This is an archived article and the information in the article may be outdated. Please look at the time stamp on the story to see when it was last updated.

GREENSBORO, N.C. (WGHP) — Members of the community and elected officials have recently called for scrutiny of a Guilford County nonprofit in two separate incidents.

On October 11, Jennifer Ruppe with Guilford Green Foundation and LGBTQ Center was joined by several members of the community at a school board meeting, bringing up her concern with the group Take Back Our Schools – GCS, a 501(c)4 nonprofit that is endorsing and promoting several candidates for school board in the upcoming election. 

Ruppe outlined that the group was part of a national pattern of political groups seeking to change the makeup of local school boards, often to the detriment of the LGBTQ+ community, she said. Students with Guilford County Schools as well as faculty members and community members spoke up about their concerns with how Guilford County Schools handled issues with their LGBTQ+ students and staff and their concerns with how the group might influence administrators.

Then, on Oct. 21 Deena Hayes and Winston McGregor, the chair and vice chair of the Guilford County School Board, penned letters to the Secretary of State and North Carolina’s Attorney General Josh Stein, requesting an investigation into the group due to a filing report that indicated the group was a 501(c)3 but publicly advertising they were a 501(c)4. 

Laws around nonprofits restrict political activity for 501(c)3s, but 501(c)4s can participate in political activity as long as it’s less than half of their actions. 501(c)4s are not allowed to donate directly to campaigns but can help create things like lawn signs and flyers for candidates. Take Back Our Schools clarified that this was a clerical error that was rectified and that they have been operating within the legal definition of a 501(c)4.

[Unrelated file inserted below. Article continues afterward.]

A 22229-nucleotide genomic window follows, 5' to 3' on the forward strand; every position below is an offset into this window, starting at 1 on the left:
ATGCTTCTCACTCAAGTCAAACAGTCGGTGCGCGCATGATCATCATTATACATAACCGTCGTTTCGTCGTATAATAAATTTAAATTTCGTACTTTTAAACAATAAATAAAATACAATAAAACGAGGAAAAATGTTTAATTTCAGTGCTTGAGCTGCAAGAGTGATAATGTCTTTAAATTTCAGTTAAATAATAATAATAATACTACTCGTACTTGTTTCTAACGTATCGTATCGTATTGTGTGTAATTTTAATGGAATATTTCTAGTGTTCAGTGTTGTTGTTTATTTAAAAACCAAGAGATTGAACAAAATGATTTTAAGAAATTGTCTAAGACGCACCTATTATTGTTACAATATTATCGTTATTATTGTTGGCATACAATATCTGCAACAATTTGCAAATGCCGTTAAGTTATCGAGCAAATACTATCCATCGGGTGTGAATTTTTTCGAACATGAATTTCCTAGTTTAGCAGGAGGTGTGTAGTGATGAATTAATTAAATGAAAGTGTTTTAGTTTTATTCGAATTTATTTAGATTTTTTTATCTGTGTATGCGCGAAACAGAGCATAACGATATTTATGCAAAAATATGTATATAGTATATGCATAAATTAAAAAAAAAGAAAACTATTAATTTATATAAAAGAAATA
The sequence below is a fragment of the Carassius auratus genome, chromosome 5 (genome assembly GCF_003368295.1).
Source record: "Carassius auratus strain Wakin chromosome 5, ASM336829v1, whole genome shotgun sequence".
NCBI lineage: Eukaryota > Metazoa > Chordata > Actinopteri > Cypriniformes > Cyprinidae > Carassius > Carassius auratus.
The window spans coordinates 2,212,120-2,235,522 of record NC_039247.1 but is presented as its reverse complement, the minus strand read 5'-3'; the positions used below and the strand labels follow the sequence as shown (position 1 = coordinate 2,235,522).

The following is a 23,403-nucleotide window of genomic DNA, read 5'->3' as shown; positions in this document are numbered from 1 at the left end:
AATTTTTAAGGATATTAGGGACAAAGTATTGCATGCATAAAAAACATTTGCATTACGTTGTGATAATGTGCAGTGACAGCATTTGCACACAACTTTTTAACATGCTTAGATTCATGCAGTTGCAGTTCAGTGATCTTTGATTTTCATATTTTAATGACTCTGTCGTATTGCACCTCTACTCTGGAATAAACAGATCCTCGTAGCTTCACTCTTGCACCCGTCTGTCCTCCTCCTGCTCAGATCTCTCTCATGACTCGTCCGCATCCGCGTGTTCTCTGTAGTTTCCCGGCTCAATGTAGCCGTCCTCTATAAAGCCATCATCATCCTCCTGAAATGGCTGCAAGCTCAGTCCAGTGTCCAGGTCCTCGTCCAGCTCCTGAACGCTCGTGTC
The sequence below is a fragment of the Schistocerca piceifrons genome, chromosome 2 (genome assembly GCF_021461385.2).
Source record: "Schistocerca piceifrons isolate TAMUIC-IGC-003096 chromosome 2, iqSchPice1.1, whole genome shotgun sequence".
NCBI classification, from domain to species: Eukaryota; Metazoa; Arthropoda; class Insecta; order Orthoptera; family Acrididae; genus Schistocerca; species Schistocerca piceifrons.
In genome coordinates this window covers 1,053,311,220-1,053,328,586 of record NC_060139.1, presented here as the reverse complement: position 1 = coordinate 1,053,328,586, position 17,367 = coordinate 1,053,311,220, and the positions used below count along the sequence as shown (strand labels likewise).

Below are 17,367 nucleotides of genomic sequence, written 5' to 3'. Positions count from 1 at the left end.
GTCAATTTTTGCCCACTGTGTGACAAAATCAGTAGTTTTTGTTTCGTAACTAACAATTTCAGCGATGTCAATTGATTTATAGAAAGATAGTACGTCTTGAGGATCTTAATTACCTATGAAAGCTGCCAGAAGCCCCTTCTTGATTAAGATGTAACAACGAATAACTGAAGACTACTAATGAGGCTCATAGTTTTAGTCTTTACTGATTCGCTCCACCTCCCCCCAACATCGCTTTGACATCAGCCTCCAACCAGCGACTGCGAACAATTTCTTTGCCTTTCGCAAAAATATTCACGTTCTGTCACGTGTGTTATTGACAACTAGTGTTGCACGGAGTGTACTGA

“We are well under the limit of 49% of our actions being political campaign activities,” said Gene Parker, the treasurer for Take Back Our Schools. 

Much of their social media activity is dedicated to their candidates, but they also share news stories about the school districts as well as videos of fights at GCS, which the school board has taken time in meetings to ask people not to circulate.

When asked about what other services TBOS provides beyond their political campaigning, Parker said that they provide legal support and education.

“We have provided legal support for families whose children have suffered injury at the hands of GCS. In particular, one student was given a covid shot without their personal nor their family approval. We have funded educational programs about the dangers of some of the radical theories that the GCS is pushing down the throats of our teachers, staff and kids. We have done education around how to handle the appearance of pornographic materials in elementary school libraries. We provide enormous support to families who are concerned with the poor results our schools are achieving and help them strategize on how to work through these issues,” said Parker. 

The case of the family who alleged their child was vaccinated without approval happened in January with a Western Guilford High School football player.

Parker did not provide specifics on what the educational programs they fund consist of, nor were specific details about the allegations of pornography in elementary school libraries given.

“You can listen to their statements at candidate forums where one endorsed candidate Demetria Carter, for example, claimed teachers were reading books about sex between men to 8-year-olds at school,” said Hayes, addressing these allegations. “That is patently false.”

Hayes said they are not trying to shut anyone down or dampen their rights to advocate as they see fit, but they feel “compelled” to call out the group for hurling what they say are “unfounded accusations” and hold them accountable in the event they were operating inappropriately.

“We expect the authorities would ensure there weren’t other errors that meant they were operating illegally. They have accused the district and school leaders of acting illegally. They have made claims that then show up in audit inquiries that have cost the district money and time,” said Hayes.

Hayes went on to say that none of the inquiries that have been presented by TBOS have resulted in any findings of illegal or inappropriate activity. 

“GCS is held to a standard of transparency which we vigorously adhere to. TBOS operates in the dark, often slinging unfounded accusations,” said Hayes. “For us, it is the right thing to do.”

Hayes noted that she is running unopposed and McGregor is not up for reelection this year.

Take Back Our Schools questioned the decision of Hayes and McGregor to target a “tiny non-profit” rather than focus their energy on issues they believe are more pressing.